True, the telephone company has a virtual monopoly on yellow pages advertisements. Its own studies, made part of the record here, show that it has more advertising advantage and reaches more people and in a more direct manner than television, radio or newspaper and at a fraction of the cost. It is an important tool for commercial business, whether small or large. We cannot say, therefore, that if a customer does not like the liquidation clause, he or she can go to a competitor, or a different advertising medium, because there is no worthy competitor or other medium. The consumer, therefore, is in an inferior bargaining position. The contract must be signed with the liquidation clause included or the contract will not be signed at all.

Just because the telephone company has a superior bargaining position, however, this does not mean that the liquidation clause should be held unconscionable. There must first be evidence that the telephone company has taken advantage of its one-sided privilege so that it insensitively breaches its promise to provide a correct ad, caring only that there will be little or no attendant risk of having to pay for its mistake.

In fact, there has been no proof in this case that the telephone company is guilty of deliberate or even non-deliberate insensitivity due to its monopolistic insulated position. Rather, there is proof that the telephone company is ninety-nine percent accurate with respect to its yellow pages advertisements, which hardly shows abnormality, unfairness or insensitivity. It would seem that the *268 consumer should be willing to take the risk that his or her ad might be inaccurate, a risk of one percent, in return for low prices.

I differ from the majority, however, in that I would limit the decision to the facts in this case. I would leave the door open for plaintiffs who can make a factual showing that the telephone company refused to provide safeguarding service which was economically viable. In a different case, there may clearly be a showing of insensitivity by the telephone company due to its monopolistic position. For instance, if it can be shown that telephone companies in other states provide better proof-reading at a viable cost but this is ignored by the Wisconsin Telephone Company, insensitivity might be shown; if a company refuses to be cost effective simply by nature of its position, its liquidation clause should be subject to judicial scrutiny. The telephone company should not be able to do anything it wants. It may not enact private legislation by contract. If that were the case, allowance of a liquidation clause might come at too great a price. In most cases, the mutual interests of parties tend to lead them to bargain their way to the most efficient allocation of risks. The proof does not suggest otherwise in this case. Where the monopoly is shown to abuse its power to the detriment of cost effectiveness of the whole market, this case should not stand as precedent for allowing abuse to continue.


[†] Petition to review granted.

[1] The U.C.C. § 2-302 (1962) as adopted by Wisconsin is found in sec. 402.302, Stats. It provides, in part:

(1) If the court as a matter of law finds the contract or any clause of the contract to have been unconscionable at the time it was made the court may refuse to enforce the contract, or it may enforce the remainder of the contract without the unconscionable clause, or it may so limit the application of any unconscionable clause as to avoid any unconscionable result.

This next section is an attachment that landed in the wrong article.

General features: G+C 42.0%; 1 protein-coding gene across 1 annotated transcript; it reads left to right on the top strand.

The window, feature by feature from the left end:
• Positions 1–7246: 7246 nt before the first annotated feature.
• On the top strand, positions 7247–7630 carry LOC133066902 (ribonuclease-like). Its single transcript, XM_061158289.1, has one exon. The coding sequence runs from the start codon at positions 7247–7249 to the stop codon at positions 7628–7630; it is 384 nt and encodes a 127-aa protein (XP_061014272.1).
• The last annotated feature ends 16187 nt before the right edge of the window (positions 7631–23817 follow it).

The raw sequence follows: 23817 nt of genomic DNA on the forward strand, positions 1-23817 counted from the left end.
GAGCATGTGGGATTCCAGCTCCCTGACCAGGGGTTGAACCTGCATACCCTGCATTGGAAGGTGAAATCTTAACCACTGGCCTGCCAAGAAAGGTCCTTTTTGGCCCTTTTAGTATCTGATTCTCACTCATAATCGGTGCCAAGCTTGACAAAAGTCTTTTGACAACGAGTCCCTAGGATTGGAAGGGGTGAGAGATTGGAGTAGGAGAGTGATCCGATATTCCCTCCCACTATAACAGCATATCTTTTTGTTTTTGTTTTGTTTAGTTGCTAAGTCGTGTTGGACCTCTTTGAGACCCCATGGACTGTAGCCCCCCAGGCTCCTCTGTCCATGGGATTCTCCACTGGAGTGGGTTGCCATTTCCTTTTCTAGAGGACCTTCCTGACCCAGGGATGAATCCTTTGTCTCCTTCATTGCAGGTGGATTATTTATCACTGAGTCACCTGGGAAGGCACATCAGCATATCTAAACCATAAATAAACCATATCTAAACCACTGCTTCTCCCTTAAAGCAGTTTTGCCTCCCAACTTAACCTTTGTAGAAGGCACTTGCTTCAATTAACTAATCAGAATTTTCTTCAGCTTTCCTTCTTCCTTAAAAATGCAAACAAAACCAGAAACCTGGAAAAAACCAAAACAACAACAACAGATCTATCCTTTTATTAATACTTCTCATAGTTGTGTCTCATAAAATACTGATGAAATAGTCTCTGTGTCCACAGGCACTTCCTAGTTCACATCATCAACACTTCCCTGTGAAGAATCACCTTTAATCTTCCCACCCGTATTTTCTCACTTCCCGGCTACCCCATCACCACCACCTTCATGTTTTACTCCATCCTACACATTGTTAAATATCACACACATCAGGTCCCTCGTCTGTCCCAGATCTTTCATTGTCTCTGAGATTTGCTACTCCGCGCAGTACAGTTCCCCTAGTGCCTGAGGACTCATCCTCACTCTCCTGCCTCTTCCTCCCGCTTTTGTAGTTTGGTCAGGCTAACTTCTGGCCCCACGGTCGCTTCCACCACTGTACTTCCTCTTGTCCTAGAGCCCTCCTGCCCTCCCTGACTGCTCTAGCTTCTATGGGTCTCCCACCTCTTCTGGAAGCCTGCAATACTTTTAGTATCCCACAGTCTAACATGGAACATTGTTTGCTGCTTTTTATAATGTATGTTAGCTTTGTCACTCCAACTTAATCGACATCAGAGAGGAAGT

[2] The trial court's memorandum decision stated, in part:

The Court believes that the yellow pages are a necessary form of advertising for small businesses; that there is no equal competitive method to the yellow pages for telephone advertisement; that the customer was unable to bargain for the terms and conditions; and, that the customer was compelled to accept the printed form.

The Court is satisfied that the plaintiff did not have a meaningful choice, that the defendant had the bargaining power in a gross unbalanced manner in determining the terms and conditions in the directory advertisement which was an indispensable element of telephone service. The customer did not have a free choice nor did he have bargaining power. A clause limiting liability is contrary to the present day belief of customer protection and this Court believes that this clause limiting liability is unconscionable and against public policy.

[3] It is not clear how the Michigan courts would address this issue today. In a later appeal of the Allen case, Allen v. Michigan Bell Telephone Co., 232 N.W.2d 302, 304 (Mich. Ct. App. 1975), the court stated:

While the author of this opinion might have decided the issue in the prior appeal differently, that decision must be treated as the law of the case. . . . We note that the Supreme Court in denying leave to appeal of the former decision stated: "Denial of leave is not to be taken as tacit or other agreement with all the reasoning of the majority opinion below."

[4] In its memorandum decision, the trial court noted that the following states have upheld the validity of limitation of liability provisions similar to the one at issue in this case: Arizona, Arkansas, California, Colorado, Delaware, Florida, Kansas, Louisiana, Maryland, Missouri, Montana, New Mexico, New York, North Carolina, Ohio, Oklahoma, Oregon, South Carolina, Tennessee, Texas, Vermont and Washington.

[1] R. Posner, Economic Analysis of Law § 4.10 (2d ed. 1977).

[2] Kessler, Contracts of Adhesion Some Thoughts About Freedom of Contract, 43 Colum. L. Rev. 629, 631 (1943).

[3] Goetz & Scott, Liquidated Damages, Penalties and the Just Compensation Principle: Some Notes on an Enforcement Model and a Theory of Efficient Breach, 77 Colum. L. Rev. 554, 559 (1977).

[4] Goetz & Scott, Liquidated Damages, Penalties and the Just Compensation Principle: Some Notes on an Enforcement Model and a Theory of Efficient Breach, 77 Colum. L. Rev. 554, 578 (1977).